There are a number of tags that have been removed from HTML 5 that were a part of HTML 4. Let's take a look at what tags these are and what you should be doing instead.
As you can see from the fact that there are only three tags that have actually been removed from HTML 4 in creating HTML 5 the cleanup job that was done in creating the HTML 4 standard where a much larger number of tags were removed came very close to getting things right in so far as deciding what tags should not have been added to HTML in the first place.
If you are wondering about all of the tags that I haven't listed that are not in HTML 5 but which you have been isung with your HTML 4 transitional pages, the reason I haven't listed those tags is that they are the ones that were deleted from HTML 4. There were so many tags deleted from HTML 4 though that it was considered unreasonable to expect everyone to rewrite their pages to not use them straight away and that was what the transitional doctype was created for. HTML 4 transitional allows both HTML 3.2 and HTML 4 tags to be used in the same web page. Those tags which are a part of HTML 3.2 which are not a part of HTML 4 (and which you were supposed to be trying to replace in transitioning to HTML 4) are the ones that are marked as deprecated in any list of HTML 4 tags that you might see. Deprecated means that it is not a part of the HTML 4 standard but is supported for the purpose of transitioning your page from HTML 3.2. That so many people still write pages filled with HTML 3.2 tags rather than writing correct HTML 4 pages just shows how long it is likely to be even after the HTML 5 proposal is finished before most people actually start to use it. At the time of writing this it still looks like the adoption of HTML 4 is many years in the future.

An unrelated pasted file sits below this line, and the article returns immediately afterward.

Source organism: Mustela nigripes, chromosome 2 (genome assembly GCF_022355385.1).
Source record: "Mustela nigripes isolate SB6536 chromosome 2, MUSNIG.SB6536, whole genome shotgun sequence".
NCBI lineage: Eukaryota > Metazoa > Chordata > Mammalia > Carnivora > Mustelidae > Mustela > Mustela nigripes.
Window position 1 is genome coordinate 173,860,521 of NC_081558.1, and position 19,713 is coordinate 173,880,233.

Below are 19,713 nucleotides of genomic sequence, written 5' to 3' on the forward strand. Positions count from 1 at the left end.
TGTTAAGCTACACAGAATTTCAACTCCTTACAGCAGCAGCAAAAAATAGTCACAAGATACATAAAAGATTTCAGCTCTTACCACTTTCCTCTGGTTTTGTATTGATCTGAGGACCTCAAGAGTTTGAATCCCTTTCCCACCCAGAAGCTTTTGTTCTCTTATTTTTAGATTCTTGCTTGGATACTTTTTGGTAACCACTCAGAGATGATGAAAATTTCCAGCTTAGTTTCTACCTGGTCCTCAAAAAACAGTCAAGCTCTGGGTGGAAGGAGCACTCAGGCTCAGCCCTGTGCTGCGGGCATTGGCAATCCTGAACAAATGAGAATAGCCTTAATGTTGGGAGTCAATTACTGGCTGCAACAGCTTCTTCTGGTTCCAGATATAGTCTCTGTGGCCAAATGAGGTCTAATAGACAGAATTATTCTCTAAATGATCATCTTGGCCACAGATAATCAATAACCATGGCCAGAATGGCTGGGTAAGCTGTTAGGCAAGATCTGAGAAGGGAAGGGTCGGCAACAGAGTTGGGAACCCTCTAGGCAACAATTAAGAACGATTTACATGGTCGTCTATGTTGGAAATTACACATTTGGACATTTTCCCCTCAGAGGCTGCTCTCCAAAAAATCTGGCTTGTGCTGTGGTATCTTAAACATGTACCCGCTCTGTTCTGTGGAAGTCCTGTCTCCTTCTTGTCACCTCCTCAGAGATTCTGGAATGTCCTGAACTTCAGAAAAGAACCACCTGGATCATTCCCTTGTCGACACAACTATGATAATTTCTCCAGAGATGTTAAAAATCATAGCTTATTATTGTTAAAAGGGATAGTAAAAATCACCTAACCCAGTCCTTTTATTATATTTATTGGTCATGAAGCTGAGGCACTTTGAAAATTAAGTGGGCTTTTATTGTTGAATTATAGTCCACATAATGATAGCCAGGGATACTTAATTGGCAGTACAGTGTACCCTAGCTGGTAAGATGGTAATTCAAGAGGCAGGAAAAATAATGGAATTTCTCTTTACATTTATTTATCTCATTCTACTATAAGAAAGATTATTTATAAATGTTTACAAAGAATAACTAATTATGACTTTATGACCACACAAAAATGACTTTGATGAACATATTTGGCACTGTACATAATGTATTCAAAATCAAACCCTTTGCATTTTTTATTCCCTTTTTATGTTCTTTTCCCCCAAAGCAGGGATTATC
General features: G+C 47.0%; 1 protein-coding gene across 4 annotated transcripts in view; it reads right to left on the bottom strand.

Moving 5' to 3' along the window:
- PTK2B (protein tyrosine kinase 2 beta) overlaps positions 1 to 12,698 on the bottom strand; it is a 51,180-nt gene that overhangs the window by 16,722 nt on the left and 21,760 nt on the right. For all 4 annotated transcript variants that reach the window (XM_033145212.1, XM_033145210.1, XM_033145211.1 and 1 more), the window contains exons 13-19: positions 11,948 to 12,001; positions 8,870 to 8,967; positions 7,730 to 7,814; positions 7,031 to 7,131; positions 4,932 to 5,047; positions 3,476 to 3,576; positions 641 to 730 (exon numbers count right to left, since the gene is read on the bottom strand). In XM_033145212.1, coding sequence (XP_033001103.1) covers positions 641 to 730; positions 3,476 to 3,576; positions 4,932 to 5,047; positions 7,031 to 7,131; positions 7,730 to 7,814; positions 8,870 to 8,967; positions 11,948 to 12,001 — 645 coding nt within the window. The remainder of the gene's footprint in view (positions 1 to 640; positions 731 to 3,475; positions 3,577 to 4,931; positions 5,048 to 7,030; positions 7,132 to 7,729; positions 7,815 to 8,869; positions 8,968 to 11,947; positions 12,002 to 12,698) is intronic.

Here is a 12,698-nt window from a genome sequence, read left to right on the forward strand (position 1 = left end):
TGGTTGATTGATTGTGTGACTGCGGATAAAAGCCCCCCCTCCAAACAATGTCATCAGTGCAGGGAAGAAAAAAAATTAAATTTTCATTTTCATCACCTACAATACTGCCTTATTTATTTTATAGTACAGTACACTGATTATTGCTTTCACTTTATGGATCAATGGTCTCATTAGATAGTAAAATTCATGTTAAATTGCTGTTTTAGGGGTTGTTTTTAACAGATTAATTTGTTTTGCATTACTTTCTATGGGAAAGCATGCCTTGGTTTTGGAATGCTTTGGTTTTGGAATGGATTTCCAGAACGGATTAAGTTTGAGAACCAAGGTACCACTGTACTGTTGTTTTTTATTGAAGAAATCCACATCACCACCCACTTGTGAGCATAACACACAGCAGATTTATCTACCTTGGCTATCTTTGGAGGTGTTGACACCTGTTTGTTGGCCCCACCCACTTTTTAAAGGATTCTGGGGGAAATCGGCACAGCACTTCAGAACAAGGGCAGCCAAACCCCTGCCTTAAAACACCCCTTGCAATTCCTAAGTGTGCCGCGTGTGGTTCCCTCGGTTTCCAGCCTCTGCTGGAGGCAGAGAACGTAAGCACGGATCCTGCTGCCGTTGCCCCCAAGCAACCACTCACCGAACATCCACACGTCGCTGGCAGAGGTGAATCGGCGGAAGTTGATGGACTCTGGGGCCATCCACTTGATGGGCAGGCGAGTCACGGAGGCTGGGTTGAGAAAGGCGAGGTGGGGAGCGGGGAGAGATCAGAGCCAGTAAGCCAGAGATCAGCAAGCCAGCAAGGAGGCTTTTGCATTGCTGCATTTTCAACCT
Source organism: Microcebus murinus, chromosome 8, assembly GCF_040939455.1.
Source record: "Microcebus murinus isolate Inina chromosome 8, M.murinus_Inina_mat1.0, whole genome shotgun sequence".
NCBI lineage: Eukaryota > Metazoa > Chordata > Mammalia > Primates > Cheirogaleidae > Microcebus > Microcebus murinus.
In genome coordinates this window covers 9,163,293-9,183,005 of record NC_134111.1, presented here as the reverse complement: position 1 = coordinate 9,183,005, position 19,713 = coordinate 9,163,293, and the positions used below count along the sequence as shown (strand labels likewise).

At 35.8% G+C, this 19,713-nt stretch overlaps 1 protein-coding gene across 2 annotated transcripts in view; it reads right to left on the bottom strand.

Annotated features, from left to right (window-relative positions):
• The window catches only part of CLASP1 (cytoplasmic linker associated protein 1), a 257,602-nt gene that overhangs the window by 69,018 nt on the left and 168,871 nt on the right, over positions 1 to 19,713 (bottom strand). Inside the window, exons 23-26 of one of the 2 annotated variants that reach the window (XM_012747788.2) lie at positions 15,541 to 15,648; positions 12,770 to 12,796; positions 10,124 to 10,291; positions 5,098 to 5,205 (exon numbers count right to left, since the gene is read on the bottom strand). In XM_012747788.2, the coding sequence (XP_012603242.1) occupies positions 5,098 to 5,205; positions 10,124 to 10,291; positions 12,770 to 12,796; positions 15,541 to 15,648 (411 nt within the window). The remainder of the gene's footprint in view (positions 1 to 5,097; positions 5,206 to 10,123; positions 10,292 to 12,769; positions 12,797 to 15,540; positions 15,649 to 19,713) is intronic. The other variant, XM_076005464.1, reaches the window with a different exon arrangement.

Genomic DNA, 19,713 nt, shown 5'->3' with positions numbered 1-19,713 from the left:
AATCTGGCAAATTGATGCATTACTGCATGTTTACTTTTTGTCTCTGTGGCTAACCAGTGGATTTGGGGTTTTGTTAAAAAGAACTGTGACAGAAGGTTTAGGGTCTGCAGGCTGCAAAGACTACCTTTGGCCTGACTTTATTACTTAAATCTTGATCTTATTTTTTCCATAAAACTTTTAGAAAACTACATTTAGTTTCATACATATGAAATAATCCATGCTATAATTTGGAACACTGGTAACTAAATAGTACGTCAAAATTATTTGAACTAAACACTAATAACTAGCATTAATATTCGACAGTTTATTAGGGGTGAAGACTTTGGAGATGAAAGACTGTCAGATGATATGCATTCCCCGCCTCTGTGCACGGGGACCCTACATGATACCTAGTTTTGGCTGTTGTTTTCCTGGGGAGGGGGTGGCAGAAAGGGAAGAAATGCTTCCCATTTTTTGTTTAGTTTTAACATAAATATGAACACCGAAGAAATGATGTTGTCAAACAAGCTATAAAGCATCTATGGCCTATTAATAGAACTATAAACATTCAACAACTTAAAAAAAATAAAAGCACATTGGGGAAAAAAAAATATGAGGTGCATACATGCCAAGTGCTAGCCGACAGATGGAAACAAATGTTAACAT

This article written by Stephen Chapman, Felgall Pty Ltd.